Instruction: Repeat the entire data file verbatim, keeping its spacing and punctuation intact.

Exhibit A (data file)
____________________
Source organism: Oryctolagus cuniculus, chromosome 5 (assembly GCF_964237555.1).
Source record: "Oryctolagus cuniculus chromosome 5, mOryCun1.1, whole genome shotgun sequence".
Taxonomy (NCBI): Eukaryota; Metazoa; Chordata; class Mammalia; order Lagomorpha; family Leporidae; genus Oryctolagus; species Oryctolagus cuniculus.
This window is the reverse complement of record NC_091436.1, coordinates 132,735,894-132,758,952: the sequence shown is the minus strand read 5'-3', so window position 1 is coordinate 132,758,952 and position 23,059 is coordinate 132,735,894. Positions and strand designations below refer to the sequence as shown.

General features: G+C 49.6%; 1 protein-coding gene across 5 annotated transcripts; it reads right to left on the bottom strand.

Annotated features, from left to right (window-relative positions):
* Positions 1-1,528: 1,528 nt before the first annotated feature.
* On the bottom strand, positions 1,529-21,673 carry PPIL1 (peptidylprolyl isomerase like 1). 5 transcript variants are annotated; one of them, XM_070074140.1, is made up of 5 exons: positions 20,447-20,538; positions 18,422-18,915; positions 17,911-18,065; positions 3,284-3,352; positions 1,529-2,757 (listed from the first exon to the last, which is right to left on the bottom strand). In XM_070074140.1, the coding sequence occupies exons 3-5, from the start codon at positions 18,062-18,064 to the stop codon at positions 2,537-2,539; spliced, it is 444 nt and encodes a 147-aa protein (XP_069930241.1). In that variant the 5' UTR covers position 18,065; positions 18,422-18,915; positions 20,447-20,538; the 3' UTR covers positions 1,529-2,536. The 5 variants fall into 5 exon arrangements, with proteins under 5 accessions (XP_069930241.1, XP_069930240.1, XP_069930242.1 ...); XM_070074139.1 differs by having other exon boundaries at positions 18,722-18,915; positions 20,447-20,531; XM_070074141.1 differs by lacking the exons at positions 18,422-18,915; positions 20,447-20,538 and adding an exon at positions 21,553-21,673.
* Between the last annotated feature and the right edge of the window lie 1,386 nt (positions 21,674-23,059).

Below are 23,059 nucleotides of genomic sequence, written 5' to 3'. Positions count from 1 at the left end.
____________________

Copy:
Source organism: Oryctolagus cuniculus, chromosome 5 (assembly GCF_964237555.1).
Source record: "Oryctolagus cuniculus chromosome 5, mOryCun1.1, whole genome shotgun sequence".
Taxonomy (NCBI): Eukaryota; Metazoa; Chordata; class Mammalia; order Lagomorpha; family Leporidae; genus Oryctolagus; species Oryctolagus cuniculus.
This window is the reverse complement of record NC_091436.1, coordinates 132,735,894-132,758,952: the sequence shown is the minus strand read 5'-3', so window position 1 is coordinate 132,758,952 and position 23,059 is coordinate 132,735,894. Positions and strand designations below refer to the sequence as shown.

General features: G+C 49.6%; 1 protein-coding gene across 5 annotated transcripts; it reads right to left on the bottom strand.

Annotated features, from left to right (window-relative positions):
* Positions 1-1,528: 1,528 nt before the first annotated feature.
* On the bottom strand, positions 1,529-21,673 carry PPIL1 (peptidylprolyl isomerase like 1). 5 transcript variants are annotated; one of them, XM_070074140.1, is made up of 5 exons: positions 20,447-20,538; positions 18,422-18,915; positions 17,911-18,065; positions 3,284-3,352; positions 1,529-2,757 (listed from the first exon to the last, which is right to left on the bottom strand). In XM_070074140.1, the coding sequence occupies exons 3-5, from the start codon at positions 18,062-18,064 to the stop codon at positions 2,537-2,539; spliced, it is 444 nt and encodes a 147-aa protein (XP_069930241.1). In that variant the 5' UTR covers position 18,065; positions 18,422-18,915; positions 20,447-20,538; the 3' UTR covers positions 1,529-2,536. The 5 variants fall into 5 exon arrangements, with proteins under 5 accessions (XP_069930241.1, XP_069930240.1, XP_069930242.1 ...); XM_070074139.1 differs by having other exon boundaries at positions 18,722-18,915; positions 20,447-20,531; XM_070074141.1 differs by lacking the exons at positions 18,422-18,915; positions 20,447-20,538 and adding an exon at positions 21,553-21,673.
* Between the last annotated feature and the right edge of the window lie 1,386 nt (positions 21,674-23,059).

Below are 23,059 nucleotides of genomic sequence, written 5' to 3'. Positions count from 1 at the left end.